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Steroid Law – Research Chemicals

Research chemicals over recent years have become quite popular in many performance enhancing circles for two simple reasons; they’re highly available and fairly cheap. Even so a constant question remains, are they legal? Go to any of the research chemical websites and they will explicitly say “Intended for Research Purposes Only” and “Not Intended for Human Use or Consumption.” It seems pretty cut and dry and by these statements most assume these products are legal but are they really? The answer may surprise you as it is both yes and no.

Without question controlled Schedule III drugs are illegal to sell, even if it’s normally found in a tablet form. For example, Methandrostenolone, commonly known as Dianabol or Dbol almost always comes in a tablet form and is a controlled schedule III drug; however, it can come in a liquid form as well but due to the scheduled nature of the drug no one in their right mind would try to pass it off as a research chemical only; at least no one with half a brain.

In the United States the majority of the chemicals listed on a research site will fall into the category of what is known as a legend drug, meaning it is a prescription based medication. Many of these medications do not fall in the Schedule III category but this doesn’t necessarily mean they are legal to purchase outright without a prescription. These chemicals still carry with them restrictions as set forth by the law but the question remains, what if the chemical at hand is not intended for human use?

By law any chemical recognized by the U.S. as a drug or although not recognized by say the FDA, if it is intended for human use then it is in-fact a drug. For research chemical companies the main order of business is proving intent and intent must be met with more than a simple warning label or disclaimer on the host website. By the definition of the law “articles intended for use in the diagnosis, cure, mitigation, treatment, or prevention of disease in man or other animals." Regardless of how you label the item it’s still a drug intended for its original purpose.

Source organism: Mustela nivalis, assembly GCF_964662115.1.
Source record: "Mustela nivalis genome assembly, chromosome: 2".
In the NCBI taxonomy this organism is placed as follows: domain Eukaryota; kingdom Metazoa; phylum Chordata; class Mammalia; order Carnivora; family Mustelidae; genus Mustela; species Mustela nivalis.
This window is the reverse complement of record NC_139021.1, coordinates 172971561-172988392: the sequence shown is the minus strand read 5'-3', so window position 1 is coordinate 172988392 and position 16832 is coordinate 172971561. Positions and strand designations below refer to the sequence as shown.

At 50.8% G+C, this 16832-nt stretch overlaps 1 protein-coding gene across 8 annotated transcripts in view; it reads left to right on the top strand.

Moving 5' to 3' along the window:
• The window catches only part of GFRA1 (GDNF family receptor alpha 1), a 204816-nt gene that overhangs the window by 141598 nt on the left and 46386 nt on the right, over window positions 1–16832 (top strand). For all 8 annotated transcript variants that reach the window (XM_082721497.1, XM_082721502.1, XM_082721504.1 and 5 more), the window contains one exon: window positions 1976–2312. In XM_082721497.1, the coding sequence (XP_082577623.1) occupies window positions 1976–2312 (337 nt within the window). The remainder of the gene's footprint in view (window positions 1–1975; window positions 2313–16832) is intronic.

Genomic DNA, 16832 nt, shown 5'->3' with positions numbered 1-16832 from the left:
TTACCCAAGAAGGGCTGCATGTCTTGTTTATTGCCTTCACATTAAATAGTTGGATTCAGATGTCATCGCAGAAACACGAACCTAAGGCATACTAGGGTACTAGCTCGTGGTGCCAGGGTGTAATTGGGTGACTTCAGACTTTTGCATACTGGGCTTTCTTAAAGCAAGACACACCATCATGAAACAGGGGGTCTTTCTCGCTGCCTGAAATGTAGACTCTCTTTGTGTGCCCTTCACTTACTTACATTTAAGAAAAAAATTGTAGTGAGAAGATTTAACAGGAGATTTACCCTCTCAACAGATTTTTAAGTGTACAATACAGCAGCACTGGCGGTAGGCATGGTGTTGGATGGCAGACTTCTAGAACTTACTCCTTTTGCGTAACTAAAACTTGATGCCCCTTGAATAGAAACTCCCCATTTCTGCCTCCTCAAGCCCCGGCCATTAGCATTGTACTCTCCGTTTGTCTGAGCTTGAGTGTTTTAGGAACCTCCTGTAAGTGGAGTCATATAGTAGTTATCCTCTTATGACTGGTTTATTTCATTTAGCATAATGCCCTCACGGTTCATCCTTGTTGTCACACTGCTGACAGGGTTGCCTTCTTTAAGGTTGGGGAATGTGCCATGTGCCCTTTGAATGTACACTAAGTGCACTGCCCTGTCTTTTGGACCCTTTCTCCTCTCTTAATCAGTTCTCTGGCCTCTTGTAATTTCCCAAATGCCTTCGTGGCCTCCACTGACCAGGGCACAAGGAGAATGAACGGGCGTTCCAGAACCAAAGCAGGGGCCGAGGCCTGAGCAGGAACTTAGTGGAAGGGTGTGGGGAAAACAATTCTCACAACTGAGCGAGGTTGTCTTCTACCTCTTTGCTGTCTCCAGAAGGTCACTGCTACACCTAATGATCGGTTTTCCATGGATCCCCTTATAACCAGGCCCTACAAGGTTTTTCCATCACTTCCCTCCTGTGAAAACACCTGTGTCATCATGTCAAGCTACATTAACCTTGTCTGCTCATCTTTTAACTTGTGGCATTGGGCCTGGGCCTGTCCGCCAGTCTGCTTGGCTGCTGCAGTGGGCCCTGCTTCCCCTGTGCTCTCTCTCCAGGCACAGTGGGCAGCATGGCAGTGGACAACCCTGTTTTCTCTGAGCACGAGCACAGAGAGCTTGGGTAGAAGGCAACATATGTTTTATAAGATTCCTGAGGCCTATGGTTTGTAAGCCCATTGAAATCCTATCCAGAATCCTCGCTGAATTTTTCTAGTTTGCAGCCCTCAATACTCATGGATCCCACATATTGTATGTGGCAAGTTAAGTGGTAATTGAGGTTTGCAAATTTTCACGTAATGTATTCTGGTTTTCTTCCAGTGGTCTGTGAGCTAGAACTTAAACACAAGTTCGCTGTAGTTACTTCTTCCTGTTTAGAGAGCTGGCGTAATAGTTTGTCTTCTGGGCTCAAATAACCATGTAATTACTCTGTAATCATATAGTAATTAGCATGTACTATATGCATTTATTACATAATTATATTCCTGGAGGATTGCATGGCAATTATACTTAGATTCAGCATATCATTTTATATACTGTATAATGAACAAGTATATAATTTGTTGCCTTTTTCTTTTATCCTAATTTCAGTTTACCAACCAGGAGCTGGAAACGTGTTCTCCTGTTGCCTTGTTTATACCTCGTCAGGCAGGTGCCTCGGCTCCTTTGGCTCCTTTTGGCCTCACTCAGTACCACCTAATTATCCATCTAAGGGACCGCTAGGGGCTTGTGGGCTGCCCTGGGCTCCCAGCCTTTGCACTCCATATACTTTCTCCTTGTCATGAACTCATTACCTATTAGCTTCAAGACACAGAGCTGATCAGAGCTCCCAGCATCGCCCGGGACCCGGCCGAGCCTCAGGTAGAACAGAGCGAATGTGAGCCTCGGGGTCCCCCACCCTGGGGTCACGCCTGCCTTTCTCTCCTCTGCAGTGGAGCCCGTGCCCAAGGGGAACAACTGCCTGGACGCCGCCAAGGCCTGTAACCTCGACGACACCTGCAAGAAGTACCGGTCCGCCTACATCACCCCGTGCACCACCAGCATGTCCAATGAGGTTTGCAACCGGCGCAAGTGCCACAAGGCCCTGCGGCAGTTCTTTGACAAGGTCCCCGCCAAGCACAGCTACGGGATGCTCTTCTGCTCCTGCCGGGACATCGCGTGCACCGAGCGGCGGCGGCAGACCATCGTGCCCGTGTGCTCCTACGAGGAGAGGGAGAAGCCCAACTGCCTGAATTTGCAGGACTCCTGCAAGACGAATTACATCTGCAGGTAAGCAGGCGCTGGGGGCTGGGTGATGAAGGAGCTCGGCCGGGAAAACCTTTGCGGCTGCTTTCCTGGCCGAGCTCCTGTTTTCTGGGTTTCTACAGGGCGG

Even so, even as we understand the definition of a drug many research companies continue to sell their products without cause for concern by selling it in a more raw form and in some cases it is by this raw form along with the disclaimer that they are able to remove cause for concern. What one does with the product after it is purchased is of no concern to the seller so as long as the sellers intent was not for the buyer to consume the purchased chemicals(s). Obviously intent can be very hard to prove even with disclaimers on a website to aid in the process but when many of these research chemical sites are advertising on anabolic steroid based message boards, as they commonly do, the intent of the sell greatly changes. If you specify your product is not intended for human use but then advertise on a website to individuals who would be and only be using it for just that, then words and disclaimers do very little to sway the opinion of intent.

For several years such research chemical companies have gone largely unnoticed and have been of very little concern to the federal government but it may not always be that way; in-fact, we can say with certainty that it won’t be. There have been several arrest made in recent years dealing with such research based websites where intent was obviously to sell for human consumption or where chemicals had been mislabeled. But what about the purchaser, that’s what most are concerned with? Ordering research chemicals that will in most cases be delivered by mail could raise flags with postal and custom inspectors; questions may be asked. If an individual orders a supply of Tamoxifen Citrate and Liothyronine Sodium from a research company proving intent beyond simple human consumption is going to be very hard for a singular individual to do. It is true, law enforcement will have less interest in someone who purchases these items than pure anabolic steroids but concern can still exist. In short, for most they should be aware, as they are buying research chemicals for personal use the answer is simple; yes, that is against the law but for the individual who is doing so for true research purposes and who is purchasing from a company who truly intends that to be the purpose they are within the realm and safety of the law; in the end it will be up to you and your attorney to prove the true intent if such a time arises.

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